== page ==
Battery Cycling and Life - Page 2 - Fiberglass RV


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Old 10-26-2014, 10:56 AM   #15
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FEATURES

Fully automatic built in battery protection system
Automatic low voltage cut off - 8v
Automatic over voltage cut off - 16v12V 100AH Lithium Ion Battery
Automatic short circuit cut off - instant
Automatic internal cell balancing
High quality bolted cylindrical cell design
Built in cell safety fuse " Nano Cell Fuse Technology "
Long life 3000 - 5000 cycles
Lightweight - up to 70% lighter than lead
No voltage sag - faster cranking for motors and higher voltage for continuous consistent power.
Dry Battery - no toxic lead or acid
Zero Maintenance
No venting or gassing
Heavy duty stainless steel bolts, washers and flat washers included
99.1% efficient
Green ROHS compliant - No Lead
Use 100% of rated capacity
Does not heat up during use
Connect in series or in parallel
One battery for 12v, 24v, 36, or 48v applications
The Smart Battery SB100 12V 100AH Lithium Ion Battery is the perfect replacement from a group 31 AGM, GEL or Lead Acid Battery. The SB100 is designed as a "drop in replacement" meaning all you have to do is take out your old group 31 battery and place the SB100 in the same way.
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Old 10-26-2014, 01:03 PM   #16
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It is comforting to have extra capacity but if you don't need it, keeping things light is very cool. Perhaps a lithium battery would work for you. If you go that route Victron has devices to prevent overcharging that can be installed on the battery.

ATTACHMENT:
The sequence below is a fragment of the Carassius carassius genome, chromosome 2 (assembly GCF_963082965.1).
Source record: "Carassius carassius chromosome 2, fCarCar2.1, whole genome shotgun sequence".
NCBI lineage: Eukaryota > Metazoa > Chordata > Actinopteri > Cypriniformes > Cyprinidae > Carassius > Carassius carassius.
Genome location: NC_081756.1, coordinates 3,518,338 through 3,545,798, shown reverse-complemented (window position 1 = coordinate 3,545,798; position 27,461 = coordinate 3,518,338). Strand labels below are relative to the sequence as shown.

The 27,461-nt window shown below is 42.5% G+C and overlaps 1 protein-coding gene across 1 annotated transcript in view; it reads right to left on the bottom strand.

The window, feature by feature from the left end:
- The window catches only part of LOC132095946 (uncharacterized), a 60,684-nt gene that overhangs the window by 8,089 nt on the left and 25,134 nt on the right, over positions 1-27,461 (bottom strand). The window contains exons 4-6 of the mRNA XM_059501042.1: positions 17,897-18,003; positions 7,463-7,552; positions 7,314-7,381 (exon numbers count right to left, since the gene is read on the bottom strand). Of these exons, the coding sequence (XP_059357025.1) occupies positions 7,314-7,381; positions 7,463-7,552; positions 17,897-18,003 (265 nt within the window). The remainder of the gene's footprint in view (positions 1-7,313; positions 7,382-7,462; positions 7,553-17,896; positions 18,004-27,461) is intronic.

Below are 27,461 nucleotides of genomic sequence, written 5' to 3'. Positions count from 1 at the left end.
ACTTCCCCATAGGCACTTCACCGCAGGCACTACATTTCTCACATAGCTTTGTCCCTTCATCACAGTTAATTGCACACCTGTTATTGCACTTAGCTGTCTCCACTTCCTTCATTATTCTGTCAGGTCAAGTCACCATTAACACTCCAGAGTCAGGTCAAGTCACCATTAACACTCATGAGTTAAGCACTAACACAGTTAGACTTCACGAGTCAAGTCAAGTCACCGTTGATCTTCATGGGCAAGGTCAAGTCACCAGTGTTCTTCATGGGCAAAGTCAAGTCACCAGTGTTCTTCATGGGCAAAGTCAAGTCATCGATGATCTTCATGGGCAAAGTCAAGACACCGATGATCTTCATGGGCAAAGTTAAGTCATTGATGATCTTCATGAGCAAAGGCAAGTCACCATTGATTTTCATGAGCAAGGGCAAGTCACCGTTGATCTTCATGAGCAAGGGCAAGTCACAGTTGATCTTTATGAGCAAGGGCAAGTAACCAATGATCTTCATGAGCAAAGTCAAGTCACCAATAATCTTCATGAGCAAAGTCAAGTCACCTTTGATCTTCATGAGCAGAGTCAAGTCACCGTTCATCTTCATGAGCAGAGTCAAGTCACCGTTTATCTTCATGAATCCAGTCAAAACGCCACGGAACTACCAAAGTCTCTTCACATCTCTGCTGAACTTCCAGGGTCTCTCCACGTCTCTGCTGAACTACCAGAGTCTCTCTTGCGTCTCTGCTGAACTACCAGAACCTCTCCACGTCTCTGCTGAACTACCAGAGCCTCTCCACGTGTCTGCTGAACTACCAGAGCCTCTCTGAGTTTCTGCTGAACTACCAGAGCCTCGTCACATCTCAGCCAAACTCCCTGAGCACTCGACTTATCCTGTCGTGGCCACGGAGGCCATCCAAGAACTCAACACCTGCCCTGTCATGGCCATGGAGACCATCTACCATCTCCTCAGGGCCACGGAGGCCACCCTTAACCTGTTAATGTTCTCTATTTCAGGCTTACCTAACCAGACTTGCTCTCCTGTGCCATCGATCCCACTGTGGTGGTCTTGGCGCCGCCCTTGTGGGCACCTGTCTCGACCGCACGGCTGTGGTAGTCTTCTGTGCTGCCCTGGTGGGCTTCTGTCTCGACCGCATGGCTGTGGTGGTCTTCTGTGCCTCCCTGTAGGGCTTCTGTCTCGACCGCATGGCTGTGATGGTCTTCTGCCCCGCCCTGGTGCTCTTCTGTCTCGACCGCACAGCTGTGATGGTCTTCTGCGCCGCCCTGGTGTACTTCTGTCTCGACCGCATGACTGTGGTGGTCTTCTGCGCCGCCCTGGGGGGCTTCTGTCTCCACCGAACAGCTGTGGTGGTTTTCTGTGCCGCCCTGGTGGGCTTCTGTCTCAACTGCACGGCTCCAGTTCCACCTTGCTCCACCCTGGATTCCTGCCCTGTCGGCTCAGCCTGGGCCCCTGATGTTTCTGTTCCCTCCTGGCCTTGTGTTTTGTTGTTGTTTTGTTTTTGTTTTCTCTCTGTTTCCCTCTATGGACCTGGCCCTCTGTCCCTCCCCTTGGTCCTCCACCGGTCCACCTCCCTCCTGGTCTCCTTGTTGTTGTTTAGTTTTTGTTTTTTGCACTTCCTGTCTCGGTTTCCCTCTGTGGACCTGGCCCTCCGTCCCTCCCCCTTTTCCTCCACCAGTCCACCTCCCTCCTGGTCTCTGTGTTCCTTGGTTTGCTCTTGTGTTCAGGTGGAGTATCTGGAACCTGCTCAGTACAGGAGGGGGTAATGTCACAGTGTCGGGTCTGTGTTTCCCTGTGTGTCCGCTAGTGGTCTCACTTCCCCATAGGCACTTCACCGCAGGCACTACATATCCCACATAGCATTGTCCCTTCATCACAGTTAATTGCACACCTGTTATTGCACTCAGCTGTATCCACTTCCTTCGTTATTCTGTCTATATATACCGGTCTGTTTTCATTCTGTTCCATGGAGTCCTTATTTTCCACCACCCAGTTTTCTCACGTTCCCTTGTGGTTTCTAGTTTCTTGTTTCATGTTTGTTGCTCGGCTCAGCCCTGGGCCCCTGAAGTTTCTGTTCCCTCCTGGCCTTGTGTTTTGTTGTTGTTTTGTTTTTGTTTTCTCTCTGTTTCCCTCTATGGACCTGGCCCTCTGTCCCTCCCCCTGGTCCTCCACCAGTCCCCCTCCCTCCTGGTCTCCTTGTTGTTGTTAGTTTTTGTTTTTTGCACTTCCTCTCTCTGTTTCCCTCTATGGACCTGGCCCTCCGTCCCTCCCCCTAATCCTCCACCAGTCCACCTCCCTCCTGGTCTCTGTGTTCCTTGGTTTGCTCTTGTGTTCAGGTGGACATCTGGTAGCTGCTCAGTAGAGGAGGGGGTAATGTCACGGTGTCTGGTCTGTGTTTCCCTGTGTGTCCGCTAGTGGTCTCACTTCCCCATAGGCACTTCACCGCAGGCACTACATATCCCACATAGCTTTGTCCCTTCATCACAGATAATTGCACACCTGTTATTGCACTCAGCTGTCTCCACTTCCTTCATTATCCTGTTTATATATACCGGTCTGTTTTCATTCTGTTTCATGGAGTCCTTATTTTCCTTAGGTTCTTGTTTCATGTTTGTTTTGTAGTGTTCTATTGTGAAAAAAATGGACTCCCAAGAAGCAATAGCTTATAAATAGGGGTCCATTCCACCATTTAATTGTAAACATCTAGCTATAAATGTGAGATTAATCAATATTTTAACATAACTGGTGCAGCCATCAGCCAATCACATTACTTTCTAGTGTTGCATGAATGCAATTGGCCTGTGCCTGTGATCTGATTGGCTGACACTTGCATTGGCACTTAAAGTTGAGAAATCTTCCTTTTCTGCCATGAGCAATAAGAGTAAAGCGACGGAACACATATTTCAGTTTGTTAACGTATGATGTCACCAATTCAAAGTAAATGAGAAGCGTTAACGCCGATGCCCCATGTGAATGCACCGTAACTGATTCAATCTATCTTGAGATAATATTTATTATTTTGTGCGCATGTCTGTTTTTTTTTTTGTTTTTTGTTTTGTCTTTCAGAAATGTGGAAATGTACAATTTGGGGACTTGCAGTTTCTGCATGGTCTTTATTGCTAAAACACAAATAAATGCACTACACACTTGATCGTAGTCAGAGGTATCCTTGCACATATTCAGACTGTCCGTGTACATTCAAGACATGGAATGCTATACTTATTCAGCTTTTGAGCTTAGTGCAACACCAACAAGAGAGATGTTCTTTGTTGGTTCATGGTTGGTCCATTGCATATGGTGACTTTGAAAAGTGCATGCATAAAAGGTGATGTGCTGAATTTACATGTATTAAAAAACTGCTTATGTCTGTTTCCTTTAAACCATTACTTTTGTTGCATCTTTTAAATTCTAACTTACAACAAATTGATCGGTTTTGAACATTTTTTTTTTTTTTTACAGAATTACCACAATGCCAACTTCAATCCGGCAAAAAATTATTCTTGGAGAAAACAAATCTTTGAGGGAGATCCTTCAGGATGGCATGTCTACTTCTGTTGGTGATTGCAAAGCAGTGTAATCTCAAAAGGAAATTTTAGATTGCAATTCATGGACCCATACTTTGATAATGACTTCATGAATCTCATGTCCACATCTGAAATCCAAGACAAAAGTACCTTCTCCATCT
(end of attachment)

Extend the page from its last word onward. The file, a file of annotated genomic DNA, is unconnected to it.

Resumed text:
They are nice but no way are they anywhere near cost effective, yet. Battery technology is the next domino that needs to fall to really bring things together in off grid solar IMHO. Although certainly a very workable system can be put together today with off the shelf reasonably priced parts.

I handled a 20v lithium battery cordless drill at the pawn shop yesterday. It was so light, small and handy I wanted to go home and beat my old 18v drill.

To me the best thing about lithium is the supposed deep, deep cycling without significantly harming life. It would be interesting to see some real life cycle analysis vs. other comparable battery types.
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Old 10-26-2014, 01:08 PM   #17
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I read all that. No where does it say it disconnect the charging source unless it is the over voltage cut off. If the voltage remains relatively flat then I'm not convinced it won't overcharge and ruin the battery. I would not want to buy one of these unless the warranty was longer than 5 years.

I like these otherwise. I could save 143 lbs switching to one of these, and have greater capacity--if I could afford it.
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Old 10-26-2014, 01:23 PM   #18
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They have a video on their site that talks about the internal circuitry and how they are built. It says they have an internal charge controller and circuits for over charging.

These I think only pay if you are a heavy user. They'd have to last at least as long as 3 sets of AGMs to be ahead. The only other way to justify would be the AH needed exceed the weight capacity you can carry. If you want more AH than you can carry with AGMs or Lead-Acid, then the cost could be justified.
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Old 10-27-2014, 09:35 AM   #19
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Battery $$$$

[QUOTE=Ron Merritt;489205]Smart Battery makes a 12v drop in replacement battery that is Lithium Ion. The electronics to protect it are on-board the battery. A 100ah Group 31 type battery is around $1300, but they are supposedly good for 3-5000 cycles, so over the long haul may be worth the price. The good thing is it's truly drop in with no changes needed for your charger or converter.